I asked the Fundraising Regulator whether they had passed the complaint to the Information Commissioner’s Office. After a little while, I received a reply from a senior officer asking why I wanted to know. I said that I thought this was a relatively serious breach of data protection, and I wanted to know whether it had been shared with the right people. Shortly after that, I received a reply saying that they couldn’t tell me. This is an anonymised case study – the description of the case did not name the charity, or give any identifying information about the donor. The Fundraising Regulator has already decided to use the story to promote their work, and so asking whether they have shared it with the appropriate regulator (a question that has a Yes / No answer) seems entirely reasonable to me. I pushed a little, and apparently my request went up to Gerald Oppenheim, the FR’s eminently sensible Chief Executive. He also said no.

So I made an FOI request to the ICO, asking for the number of complaints the Fundraising Regulator has passed on to them, and a summary of each complaint. The ICO replied, saying that 100 complaints have been passed from the FR, and in response to my request for a summary of each complaint, they gave me whatever this is:

Charities who have failed to on-board onto the Fundraising Preference Service (FPS) portal despite receiving a request to stop communications from a member of the public.”

Weirdly they claimed that “We do not hold information in regard to the details of each complaint” but in reply to my question about what action they have taken as a result of these complaints, the answer was: “No further action, logged for future intelligence purposes”. This means that they don’t hold any information about complaints that they have logged for future intelligence purposes.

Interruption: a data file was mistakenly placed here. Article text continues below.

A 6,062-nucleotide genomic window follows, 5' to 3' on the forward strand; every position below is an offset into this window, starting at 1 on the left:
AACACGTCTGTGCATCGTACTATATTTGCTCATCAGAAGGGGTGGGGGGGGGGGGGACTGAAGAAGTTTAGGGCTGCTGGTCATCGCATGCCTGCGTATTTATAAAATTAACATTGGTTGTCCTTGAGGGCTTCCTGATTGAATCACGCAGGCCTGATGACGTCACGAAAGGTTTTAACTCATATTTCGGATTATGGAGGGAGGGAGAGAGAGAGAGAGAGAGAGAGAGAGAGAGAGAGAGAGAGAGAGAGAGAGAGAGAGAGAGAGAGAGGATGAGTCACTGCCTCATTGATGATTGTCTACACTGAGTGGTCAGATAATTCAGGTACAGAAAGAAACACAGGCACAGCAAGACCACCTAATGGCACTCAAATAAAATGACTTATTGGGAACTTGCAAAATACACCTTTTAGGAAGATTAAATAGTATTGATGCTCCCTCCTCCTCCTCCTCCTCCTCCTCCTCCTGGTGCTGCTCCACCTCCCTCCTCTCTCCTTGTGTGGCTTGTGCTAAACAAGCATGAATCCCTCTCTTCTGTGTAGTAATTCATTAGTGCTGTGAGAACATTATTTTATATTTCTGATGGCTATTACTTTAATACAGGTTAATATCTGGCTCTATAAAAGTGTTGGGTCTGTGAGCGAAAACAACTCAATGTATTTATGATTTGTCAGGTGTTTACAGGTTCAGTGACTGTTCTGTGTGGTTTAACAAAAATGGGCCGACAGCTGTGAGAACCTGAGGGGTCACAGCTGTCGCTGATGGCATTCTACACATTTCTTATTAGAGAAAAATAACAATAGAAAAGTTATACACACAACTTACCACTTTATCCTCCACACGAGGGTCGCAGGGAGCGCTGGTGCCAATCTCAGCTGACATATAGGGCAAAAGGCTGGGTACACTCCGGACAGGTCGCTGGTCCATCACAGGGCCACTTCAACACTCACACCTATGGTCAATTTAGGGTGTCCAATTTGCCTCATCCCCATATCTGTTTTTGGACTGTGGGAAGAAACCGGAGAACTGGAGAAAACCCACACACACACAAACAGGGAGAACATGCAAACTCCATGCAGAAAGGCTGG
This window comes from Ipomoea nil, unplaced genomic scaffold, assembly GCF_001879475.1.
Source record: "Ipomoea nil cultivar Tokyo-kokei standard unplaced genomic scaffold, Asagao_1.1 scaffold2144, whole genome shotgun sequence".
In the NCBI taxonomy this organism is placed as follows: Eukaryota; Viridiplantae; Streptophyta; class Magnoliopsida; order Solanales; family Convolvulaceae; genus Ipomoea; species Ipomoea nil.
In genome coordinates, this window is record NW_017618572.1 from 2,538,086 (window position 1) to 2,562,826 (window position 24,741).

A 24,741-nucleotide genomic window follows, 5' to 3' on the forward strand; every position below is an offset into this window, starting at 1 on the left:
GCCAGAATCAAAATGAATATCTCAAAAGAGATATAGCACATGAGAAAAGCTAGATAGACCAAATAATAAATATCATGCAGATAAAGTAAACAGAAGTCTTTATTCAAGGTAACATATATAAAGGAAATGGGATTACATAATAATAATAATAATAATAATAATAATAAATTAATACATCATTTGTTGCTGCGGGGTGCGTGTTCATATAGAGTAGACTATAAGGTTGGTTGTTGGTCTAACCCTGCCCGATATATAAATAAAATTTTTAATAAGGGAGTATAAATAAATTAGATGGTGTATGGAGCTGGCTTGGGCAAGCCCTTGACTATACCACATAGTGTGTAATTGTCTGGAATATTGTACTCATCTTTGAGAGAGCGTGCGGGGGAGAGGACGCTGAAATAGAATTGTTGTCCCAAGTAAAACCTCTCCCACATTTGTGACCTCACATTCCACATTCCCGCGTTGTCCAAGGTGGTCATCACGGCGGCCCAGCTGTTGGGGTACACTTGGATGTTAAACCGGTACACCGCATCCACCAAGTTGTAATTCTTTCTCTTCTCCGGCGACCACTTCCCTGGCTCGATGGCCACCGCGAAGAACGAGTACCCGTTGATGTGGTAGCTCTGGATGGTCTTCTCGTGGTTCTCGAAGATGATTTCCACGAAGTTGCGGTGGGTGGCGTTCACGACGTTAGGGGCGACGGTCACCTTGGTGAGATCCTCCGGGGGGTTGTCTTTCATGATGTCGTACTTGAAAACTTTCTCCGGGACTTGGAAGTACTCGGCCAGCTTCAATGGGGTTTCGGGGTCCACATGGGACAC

Leaving that aside, the ICO’s response doesn’t suggest that the complaint I am interested in was shared, and so I am going out on a limb to say that I think the reason that the Fundraising Regulator didn’t want to tell me whether they had shared the complaint is because they hadn’t and didn’t want to admit it.

Why does this matter? The Fundraising Regulator’s predecessor, the Fundraising Standards Board, was an inherent part of the Data Protection problems in the charity sector that exploded spectacularly with stories in the Daily Mail. Thousands of complaints were soaked up by the FRSB and never passed on, meaning that the ICO was largely unaware of marketing problems in the sector. The last thing that the FR should be doing is sitting on serious data protection issues in the same way. The ICO and the FR have signed a memorandum of understanding agreeing to share information to assist each other in carrying out their functions, and so there is a clear gateway for the FR to inform the Commissioner of complaints like this.

The problem is, I only know about this complaint because the FR was incautious enough to try to get some PR out of it. Who knows how many more complaints they have dealt with that reveal genuine data protection problems – it may be an isolated case, or there may be loads of them. The organisation’s refusal to be open about the fate of this case means it’s unlikely they’d be forthcoming if it wasn’t a one-off. The FR’s role in operating a glorified opt-out service which is arguably not really required has already attracted some justifiable criticism from the charity sector, but this issue also deserves scrutiny.

Charities have had a torrid time over the way in which some of them handled personal data – as unpopular as this will make me (again), I think much of the flack was deserved. But it isn’t helping the sector for cases like this to be buried – bad practice should be rooted out publicly and by the right people, so all can learn by example. I can’t make Freedom of Information requests to the Fundraising Regulator because they’re not covered, and given the track record of the FRSB, being told rather haughtily that “it is for our organisation and the ICO to discuss and agree what issues we should and shouldn’t be investigating” doesn’t fill me with very much confidence that the right lessons have been learned. The Fundraising Regulator should be transparent about what cases are passing through their doors, which get passed on, and which don’t. Otherwise, perhaps the Mail should start digging again.